Determinants of risk: Exposure and vulnerability

Omar Dario Cardona*, Maarten K. Van Aalst, Jörn Birkmann, Maureen Fordham, Glenn Mc Gregor, Perez Rosa, Roger S. Pulwarty, E. Lisa F. Schipper, Bach Tan Sinh, Henri Décamps, Mark Keim, Ian Davis, Kristie L. Ebi, Allan Lavell, Reinhard Mechler, Virginia Murray, Mark Pelling, Jürgen Pohl, Anthony Oliver Smith, Frank Thomalla

*Corresponding author for this work

Research output: Chapter in Book/Report/Conference proceedingChapterAcademicpeer-review

638 Citations (Scopus)


The severity of the impacts of extreme and non-extreme weather and climate events depends strongly on the level of vulnerability and exposure to these events (high confidence). [2.2.1, 2.3, 2.5] Trends in vulnerability and exposure are major drivers of changes in disaster risk, and of impacts when risk is realized (high confidence). [2.5] Understanding the multi-faceted nature of vulnerability and exposure is a prerequisite for determining how weather and climate events contribute to the occurrence of disasters, and for designing and implementing effective adaptation and disaster risk management strategies. [2.2, 2.6] Vulnerability and exposure are dynamic, varying across temporal and spatial scales, and depend on economic, social, geographic, demographic, cultural, institutional, governance, and environmental factors (high confidence). [2.2, 2.3, 2.5] Individuals and communities are differentially exposed and vulnerable and this is based on factors such as wealth, education, race/ethnicity/religion, gender, age, class/caste, disability, and health status. [2.5] Lack of resilience and capacity to anticipate, cope with, and adapt to extremes and change are important causal factors of vulnerability. [2.4] Extreme and non-extreme weather and climate events also affect vulnerability to future extreme events, by modifying the resilience, coping, and adaptive capacity of communities, societies, or social-ecological systems affected by such events (high confidence). [2.4.3] At the far end of the spectrum – low-probability, highintensity events – the intensity of extreme climate and weather events and exposure to them tend to be more pervasive in explaining disaster loss than vulnerability in explaining the level of impact.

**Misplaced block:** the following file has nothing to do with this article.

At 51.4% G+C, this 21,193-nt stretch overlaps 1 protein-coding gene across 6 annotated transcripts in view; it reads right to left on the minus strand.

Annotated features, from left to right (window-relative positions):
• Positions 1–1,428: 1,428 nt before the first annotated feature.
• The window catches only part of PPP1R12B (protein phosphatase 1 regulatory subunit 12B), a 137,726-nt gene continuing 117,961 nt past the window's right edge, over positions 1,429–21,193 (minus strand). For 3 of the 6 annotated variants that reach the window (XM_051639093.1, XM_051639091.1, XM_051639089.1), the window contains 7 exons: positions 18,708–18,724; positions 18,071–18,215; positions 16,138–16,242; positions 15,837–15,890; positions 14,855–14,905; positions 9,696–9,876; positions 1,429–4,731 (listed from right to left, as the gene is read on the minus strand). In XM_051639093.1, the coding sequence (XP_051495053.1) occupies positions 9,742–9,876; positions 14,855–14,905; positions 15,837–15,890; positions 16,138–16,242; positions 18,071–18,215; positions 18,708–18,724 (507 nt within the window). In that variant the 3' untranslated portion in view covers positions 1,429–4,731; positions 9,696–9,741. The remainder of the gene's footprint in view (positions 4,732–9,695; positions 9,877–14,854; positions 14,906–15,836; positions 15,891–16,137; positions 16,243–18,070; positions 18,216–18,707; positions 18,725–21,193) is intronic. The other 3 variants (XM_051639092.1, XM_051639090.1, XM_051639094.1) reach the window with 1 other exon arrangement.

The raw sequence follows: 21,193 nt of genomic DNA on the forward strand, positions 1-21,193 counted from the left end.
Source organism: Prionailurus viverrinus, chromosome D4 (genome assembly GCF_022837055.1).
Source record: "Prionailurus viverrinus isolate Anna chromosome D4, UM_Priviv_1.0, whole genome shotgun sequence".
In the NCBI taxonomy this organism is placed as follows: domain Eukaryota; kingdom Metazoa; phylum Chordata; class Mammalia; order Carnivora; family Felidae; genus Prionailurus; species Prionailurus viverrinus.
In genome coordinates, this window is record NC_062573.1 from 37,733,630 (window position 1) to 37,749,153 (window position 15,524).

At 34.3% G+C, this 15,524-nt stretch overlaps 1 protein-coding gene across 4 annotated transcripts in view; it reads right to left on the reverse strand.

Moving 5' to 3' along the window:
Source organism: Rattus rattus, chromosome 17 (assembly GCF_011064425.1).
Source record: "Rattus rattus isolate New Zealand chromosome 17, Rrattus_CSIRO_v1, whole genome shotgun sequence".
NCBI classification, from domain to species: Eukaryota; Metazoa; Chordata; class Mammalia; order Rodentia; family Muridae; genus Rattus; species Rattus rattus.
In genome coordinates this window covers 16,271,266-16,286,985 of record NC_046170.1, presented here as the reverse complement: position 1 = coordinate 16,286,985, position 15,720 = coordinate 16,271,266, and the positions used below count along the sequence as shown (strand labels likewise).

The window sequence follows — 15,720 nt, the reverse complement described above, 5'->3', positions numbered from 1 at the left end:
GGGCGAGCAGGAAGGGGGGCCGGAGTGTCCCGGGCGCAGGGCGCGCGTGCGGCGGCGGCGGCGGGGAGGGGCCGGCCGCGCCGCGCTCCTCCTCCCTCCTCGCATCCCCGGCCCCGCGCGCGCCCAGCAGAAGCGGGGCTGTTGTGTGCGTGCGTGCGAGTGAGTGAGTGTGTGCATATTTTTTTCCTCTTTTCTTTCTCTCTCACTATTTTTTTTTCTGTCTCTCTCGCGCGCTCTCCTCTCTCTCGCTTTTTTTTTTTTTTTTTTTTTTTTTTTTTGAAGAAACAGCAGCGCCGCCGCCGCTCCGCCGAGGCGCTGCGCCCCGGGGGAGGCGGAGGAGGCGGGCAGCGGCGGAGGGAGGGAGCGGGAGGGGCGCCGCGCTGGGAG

Original languageEnglish
Title of host publicationManaging the Risks of Extreme Events and Disasters to Advance Climate Change Adaptation
Subtitle of host publicationSpecial Report of the Intergovernmental Panel on Climate Change
PublisherCambridge University Press
Number of pages44
ISBN (Electronic)9781139177245
ISBN (Print)9781107025066
Publication statusPublished - 1 Jan 2012
Externally publishedYes


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